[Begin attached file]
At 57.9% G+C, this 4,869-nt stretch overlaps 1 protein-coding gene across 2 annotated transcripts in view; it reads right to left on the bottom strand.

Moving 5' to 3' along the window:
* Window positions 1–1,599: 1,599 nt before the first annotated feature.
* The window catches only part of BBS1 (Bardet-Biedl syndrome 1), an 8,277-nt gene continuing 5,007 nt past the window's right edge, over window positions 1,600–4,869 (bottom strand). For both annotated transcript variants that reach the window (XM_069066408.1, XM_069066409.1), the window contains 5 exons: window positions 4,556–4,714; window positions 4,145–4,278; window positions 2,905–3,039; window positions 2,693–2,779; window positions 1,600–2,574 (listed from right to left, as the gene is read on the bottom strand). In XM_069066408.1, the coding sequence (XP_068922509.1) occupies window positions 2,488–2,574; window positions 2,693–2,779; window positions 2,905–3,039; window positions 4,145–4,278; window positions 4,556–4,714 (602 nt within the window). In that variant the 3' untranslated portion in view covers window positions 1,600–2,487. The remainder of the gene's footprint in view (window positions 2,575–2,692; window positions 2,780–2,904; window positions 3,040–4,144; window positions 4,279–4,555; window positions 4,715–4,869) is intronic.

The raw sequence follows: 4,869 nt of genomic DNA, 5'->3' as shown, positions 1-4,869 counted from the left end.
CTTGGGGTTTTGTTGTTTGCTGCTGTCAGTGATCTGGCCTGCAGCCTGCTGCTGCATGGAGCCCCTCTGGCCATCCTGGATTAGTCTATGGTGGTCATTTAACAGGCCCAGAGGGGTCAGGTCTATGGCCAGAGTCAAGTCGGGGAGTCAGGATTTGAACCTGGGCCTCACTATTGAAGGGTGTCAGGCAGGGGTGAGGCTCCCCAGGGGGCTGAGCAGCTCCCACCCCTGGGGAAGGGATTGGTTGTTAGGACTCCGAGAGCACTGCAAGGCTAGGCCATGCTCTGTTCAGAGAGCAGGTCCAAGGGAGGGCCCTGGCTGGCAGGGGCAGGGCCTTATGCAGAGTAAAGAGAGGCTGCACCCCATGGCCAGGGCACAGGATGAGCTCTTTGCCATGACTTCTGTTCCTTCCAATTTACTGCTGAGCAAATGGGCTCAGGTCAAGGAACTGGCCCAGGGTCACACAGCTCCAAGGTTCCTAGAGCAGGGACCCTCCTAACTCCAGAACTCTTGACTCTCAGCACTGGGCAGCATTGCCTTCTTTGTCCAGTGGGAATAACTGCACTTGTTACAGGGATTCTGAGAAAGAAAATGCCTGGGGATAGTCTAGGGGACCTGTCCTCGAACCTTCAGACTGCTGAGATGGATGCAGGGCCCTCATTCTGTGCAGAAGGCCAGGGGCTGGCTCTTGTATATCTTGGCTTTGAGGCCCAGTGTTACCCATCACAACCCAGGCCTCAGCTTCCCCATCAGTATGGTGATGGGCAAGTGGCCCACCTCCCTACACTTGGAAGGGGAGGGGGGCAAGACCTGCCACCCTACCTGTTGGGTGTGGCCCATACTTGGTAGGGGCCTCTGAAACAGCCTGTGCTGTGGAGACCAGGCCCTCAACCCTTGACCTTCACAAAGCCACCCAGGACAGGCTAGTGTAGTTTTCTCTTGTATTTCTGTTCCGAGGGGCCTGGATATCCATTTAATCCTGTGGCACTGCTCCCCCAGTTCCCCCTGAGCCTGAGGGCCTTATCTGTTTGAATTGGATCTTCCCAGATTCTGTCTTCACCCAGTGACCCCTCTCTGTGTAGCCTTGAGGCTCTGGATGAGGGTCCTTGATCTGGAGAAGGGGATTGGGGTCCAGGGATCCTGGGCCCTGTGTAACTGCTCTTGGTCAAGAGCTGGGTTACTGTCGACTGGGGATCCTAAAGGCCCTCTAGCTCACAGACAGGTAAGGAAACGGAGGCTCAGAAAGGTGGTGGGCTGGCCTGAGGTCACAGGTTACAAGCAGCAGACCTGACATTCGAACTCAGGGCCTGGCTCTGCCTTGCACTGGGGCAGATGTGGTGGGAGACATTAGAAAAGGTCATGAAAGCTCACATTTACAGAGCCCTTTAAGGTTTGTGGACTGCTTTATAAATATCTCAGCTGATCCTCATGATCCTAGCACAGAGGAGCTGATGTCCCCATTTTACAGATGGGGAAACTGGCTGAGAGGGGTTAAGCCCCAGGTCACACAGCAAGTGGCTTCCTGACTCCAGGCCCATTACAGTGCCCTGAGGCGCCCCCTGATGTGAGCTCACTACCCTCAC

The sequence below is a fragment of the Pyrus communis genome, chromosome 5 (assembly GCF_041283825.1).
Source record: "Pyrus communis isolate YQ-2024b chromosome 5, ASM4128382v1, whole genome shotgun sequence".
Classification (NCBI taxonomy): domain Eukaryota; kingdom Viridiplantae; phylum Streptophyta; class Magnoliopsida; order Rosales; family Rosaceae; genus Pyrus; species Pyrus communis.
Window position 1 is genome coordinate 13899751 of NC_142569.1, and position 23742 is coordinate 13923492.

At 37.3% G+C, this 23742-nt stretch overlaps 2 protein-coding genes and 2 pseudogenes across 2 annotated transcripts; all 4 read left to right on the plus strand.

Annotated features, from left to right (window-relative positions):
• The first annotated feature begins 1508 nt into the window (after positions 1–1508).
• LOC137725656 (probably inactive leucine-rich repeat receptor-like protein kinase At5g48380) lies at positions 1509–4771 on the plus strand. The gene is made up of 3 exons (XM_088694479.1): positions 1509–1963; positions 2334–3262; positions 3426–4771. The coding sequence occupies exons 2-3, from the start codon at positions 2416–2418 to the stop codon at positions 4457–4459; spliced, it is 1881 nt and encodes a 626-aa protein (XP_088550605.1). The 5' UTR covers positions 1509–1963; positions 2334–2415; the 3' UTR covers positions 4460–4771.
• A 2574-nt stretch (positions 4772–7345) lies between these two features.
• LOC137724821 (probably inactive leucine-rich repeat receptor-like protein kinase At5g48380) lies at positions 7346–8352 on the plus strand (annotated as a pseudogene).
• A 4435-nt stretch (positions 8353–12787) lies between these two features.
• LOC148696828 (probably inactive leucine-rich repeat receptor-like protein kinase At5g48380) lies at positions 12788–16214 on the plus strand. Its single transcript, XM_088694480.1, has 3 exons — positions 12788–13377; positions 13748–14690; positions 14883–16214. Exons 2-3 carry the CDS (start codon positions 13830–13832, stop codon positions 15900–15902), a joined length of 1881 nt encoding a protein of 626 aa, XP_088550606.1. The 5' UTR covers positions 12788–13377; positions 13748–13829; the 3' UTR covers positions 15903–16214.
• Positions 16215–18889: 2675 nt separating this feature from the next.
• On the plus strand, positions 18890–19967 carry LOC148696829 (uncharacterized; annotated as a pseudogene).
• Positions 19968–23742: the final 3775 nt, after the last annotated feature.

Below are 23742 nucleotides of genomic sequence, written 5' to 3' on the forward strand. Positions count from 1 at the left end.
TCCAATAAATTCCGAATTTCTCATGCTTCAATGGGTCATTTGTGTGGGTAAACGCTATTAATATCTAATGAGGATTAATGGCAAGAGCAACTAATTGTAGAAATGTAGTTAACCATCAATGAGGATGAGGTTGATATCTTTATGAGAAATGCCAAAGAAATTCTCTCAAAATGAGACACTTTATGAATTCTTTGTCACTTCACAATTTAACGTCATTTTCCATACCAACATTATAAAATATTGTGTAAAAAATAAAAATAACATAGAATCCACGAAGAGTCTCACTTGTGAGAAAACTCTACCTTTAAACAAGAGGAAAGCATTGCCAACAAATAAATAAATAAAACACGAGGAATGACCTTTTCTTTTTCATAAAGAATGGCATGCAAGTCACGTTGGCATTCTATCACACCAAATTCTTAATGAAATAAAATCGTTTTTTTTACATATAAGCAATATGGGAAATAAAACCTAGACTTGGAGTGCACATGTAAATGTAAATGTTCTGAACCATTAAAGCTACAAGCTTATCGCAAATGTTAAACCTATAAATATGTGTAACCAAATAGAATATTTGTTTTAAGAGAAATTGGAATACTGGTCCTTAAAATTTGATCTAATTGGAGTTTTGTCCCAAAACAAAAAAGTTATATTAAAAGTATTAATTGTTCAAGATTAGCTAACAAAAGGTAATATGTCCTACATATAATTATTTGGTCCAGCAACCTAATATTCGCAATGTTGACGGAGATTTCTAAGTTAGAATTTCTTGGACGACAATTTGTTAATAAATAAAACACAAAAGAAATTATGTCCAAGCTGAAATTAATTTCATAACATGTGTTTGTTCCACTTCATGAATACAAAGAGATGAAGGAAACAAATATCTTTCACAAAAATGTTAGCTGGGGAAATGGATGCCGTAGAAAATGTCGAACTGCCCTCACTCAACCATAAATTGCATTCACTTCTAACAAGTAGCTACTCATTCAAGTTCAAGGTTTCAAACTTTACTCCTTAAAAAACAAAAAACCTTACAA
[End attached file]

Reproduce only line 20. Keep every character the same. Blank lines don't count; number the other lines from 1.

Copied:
• On the plus strand, positions 18890–19967 carry LOC148696829 (uncharacterized; annotated as a pseudogene).